- Special Sections
WOONSOCKET â€” Firefighter Stephen Casey has been cleared to run for state representative by the Office of Special Counsel in Washington, D.C., saying the prohibitions of the Hatch Act do not apply to him, as his opponent, State Representative Jon Brien (D-Dist. 50), had alleged.
The law is not broad enough to apply to Casey simply because he worked three overtime shifts underwritten by a federal grant between February and May, according to Leslie Grogan, a lawyer in the Hatch Act Unit of the OSC.
â€śAdditionally as long as you refrain from participating in any of the departmentâ€™s federally funded overtime shifts, you will remain outside of the Actâ€™s jurisdiction,â€ť Grogan wrote in a letter which Casey made public yesterday. â€śAccordingly, the Hatch Act does not prohibit you from being a candidate for public office in the partisan elections at issue.â€ť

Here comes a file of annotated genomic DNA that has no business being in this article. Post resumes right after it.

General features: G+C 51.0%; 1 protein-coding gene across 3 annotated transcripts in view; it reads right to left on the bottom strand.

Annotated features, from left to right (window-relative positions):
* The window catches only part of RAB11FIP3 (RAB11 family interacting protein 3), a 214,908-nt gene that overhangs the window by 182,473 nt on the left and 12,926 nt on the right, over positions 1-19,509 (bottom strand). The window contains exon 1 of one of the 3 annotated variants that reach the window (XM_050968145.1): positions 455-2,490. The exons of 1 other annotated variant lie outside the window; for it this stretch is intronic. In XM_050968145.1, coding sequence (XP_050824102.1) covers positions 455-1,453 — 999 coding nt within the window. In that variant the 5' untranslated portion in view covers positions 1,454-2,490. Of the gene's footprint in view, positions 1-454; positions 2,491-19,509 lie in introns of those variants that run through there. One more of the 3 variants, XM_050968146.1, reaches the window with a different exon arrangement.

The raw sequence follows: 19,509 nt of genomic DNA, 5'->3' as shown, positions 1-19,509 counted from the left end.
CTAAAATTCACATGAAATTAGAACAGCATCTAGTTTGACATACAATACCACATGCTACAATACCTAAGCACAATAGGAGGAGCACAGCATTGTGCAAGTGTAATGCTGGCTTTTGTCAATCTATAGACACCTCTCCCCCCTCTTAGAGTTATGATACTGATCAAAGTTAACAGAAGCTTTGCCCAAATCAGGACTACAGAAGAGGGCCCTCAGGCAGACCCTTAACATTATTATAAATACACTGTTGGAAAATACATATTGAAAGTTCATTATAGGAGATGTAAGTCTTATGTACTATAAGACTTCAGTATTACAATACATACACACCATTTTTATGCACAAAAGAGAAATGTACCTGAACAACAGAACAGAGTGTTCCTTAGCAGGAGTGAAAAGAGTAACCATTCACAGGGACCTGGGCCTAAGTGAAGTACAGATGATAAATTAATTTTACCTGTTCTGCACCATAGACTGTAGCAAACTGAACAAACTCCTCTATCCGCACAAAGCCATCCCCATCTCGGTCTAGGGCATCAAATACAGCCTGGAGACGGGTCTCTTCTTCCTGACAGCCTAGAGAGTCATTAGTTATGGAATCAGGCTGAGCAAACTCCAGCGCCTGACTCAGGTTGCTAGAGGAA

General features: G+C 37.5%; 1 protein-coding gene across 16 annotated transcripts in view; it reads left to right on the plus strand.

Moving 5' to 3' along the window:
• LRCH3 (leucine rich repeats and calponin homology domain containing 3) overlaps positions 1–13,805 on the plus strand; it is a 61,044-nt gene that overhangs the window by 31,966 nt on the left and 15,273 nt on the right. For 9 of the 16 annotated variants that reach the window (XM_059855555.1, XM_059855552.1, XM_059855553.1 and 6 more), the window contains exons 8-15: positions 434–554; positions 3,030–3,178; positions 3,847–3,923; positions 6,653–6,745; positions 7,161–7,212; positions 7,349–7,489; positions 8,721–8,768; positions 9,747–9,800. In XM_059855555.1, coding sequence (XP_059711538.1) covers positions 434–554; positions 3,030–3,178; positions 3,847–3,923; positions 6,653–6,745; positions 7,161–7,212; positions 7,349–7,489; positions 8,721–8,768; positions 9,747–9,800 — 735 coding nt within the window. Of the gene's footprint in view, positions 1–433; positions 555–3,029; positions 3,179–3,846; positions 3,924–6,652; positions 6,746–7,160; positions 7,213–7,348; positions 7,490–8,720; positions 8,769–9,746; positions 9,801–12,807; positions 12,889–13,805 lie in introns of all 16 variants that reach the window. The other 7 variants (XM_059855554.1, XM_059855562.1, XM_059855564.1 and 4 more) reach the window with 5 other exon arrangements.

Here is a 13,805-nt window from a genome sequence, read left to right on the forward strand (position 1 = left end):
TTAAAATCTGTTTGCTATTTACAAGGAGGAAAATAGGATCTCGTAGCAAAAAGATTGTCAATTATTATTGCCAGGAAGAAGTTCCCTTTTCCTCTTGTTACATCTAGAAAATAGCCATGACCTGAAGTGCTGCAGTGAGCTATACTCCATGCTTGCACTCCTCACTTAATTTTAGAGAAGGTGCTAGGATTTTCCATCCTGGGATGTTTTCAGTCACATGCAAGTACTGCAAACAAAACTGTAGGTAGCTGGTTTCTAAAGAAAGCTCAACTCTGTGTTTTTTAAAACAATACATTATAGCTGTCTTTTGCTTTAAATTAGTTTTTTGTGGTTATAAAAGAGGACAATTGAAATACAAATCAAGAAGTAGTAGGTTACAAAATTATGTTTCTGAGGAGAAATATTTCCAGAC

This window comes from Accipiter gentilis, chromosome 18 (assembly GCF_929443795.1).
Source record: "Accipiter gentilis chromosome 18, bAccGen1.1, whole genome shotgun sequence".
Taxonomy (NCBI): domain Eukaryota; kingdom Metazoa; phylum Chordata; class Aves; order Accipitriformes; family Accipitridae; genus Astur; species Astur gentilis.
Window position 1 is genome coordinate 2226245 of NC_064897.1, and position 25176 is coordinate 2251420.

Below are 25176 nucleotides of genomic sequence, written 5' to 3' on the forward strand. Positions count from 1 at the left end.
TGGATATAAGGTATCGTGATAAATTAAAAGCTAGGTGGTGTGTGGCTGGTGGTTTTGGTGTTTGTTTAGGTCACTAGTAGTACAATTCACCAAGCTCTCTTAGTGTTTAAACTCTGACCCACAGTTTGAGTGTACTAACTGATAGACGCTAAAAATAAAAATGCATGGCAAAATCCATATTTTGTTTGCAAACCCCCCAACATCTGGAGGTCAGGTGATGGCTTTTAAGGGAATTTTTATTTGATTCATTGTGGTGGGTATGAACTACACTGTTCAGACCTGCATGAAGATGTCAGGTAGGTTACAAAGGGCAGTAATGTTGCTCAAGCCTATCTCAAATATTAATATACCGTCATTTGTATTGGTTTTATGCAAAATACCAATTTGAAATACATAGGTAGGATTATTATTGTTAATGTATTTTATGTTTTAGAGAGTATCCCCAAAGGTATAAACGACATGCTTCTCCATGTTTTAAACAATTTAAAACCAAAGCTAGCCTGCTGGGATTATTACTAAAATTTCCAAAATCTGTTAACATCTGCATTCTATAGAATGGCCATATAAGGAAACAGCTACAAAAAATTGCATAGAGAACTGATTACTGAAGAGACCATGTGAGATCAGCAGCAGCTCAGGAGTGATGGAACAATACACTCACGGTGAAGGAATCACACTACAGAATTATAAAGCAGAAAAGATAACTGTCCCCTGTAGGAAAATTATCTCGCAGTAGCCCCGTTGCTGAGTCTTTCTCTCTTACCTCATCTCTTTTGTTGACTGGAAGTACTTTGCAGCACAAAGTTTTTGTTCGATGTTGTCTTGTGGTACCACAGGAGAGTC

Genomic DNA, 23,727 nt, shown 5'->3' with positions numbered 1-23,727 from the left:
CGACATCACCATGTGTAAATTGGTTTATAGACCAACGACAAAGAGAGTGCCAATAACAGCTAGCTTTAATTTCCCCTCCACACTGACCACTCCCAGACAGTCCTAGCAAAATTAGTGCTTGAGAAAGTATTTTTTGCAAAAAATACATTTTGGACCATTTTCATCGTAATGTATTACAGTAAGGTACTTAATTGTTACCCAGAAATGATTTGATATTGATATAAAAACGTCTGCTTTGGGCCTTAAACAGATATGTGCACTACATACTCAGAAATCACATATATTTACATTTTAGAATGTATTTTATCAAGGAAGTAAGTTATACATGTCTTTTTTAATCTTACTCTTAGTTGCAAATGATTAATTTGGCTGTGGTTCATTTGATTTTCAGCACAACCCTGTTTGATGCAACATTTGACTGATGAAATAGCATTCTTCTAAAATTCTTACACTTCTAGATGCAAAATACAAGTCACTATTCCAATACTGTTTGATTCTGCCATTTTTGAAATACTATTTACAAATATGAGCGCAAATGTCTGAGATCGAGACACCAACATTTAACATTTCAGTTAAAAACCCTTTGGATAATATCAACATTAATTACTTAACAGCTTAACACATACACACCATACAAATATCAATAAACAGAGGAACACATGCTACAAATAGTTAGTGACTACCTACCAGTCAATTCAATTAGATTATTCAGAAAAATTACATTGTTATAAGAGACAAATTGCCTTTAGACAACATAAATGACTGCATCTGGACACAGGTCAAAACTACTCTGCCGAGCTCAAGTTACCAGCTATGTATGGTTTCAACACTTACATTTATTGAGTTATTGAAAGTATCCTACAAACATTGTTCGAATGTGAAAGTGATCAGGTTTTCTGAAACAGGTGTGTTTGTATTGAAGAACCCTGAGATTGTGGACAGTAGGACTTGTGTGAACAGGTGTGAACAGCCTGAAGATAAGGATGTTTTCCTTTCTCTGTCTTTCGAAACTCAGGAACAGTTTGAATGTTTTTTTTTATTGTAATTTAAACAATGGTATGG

The findings short-circuit the allegations leveled against Casey by Brien on Sept. 26, when he announced on the steps of the federal court building in Providence that heâ€™d filed a formal complaint against him with the OSC.
Though Brien is the incumbent, and has been since 2006, Casey appears poised to succeed him after defeating him in the Democratic primary, 722-670, on Sept. 11. Though the outcome means Caseyâ€™s name will appear on the Nov. 6 ballot as the unopposed candidate, Brien has nevertheless pressed on, announcing himself as a write-in candidate and buying media ads to provide his supporters with detailed instructions on how to vote.
Casey welcomed the official denunciation of the Hatch allegations, saying he had always viewed them as little more than a baseless gimmick designed to buoy Brienâ€™s profile after his loss.
Read more in our print edition.